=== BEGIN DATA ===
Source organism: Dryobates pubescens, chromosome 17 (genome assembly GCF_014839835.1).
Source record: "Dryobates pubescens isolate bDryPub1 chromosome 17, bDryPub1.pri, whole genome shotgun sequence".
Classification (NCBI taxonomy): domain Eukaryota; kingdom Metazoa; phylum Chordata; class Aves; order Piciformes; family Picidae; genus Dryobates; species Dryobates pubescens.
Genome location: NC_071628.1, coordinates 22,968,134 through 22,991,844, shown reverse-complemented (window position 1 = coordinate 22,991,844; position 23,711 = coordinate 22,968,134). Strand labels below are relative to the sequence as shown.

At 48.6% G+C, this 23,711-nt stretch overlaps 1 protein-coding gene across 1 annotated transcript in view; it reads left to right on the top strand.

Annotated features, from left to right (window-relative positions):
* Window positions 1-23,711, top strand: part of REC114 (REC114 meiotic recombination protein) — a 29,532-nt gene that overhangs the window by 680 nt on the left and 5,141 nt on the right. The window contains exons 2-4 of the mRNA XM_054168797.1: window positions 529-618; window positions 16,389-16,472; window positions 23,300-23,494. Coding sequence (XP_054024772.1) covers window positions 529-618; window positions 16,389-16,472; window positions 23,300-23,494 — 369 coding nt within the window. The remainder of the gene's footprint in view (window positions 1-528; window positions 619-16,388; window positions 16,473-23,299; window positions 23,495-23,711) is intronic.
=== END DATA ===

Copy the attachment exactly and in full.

Source organism: Dryobates pubescens, chromosome 17 (genome assembly GCF_014839835.1).
Source record: "Dryobates pubescens isolate bDryPub1 chromosome 17, bDryPub1.pri, whole genome shotgun sequence".
Classification (NCBI taxonomy): domain Eukaryota; kingdom Metazoa; phylum Chordata; class Aves; order Piciformes; family Picidae; genus Dryobates; species Dryobates pubescens.
Genome location: NC_071628.1, coordinates 22,968,134 through 22,991,844, shown reverse-complemented (window position 1 = coordinate 22,991,844; position 23,711 = coordinate 22,968,134). Strand labels below are relative to the sequence as shown.

At 48.6% G+C, this 23,711-nt stretch overlaps 1 protein-coding gene across 1 annotated transcript in view; it reads left to right on the top strand.

Annotated features, from left to right (window-relative positions):
* Window positions 1-23,711, top strand: part of REC114 (REC114 meiotic recombination protein) — a 29,532-nt gene that overhangs the window by 680 nt on the left and 5,141 nt on the right. The window contains exons 2-4 of the mRNA XM_054168797.1: window positions 529-618; window positions 16,389-16,472; window positions 23,300-23,494. Coding sequence (XP_054024772.1) covers window positions 529-618; window positions 16,389-16,472; window positions 23,300-23,494 — 369 coding nt within the window. The remainder of the gene's footprint in view (window positions 1-528; window positions 619-16,388; window positions 16,473-23,299; window positions 23,495-23,711) is intronic.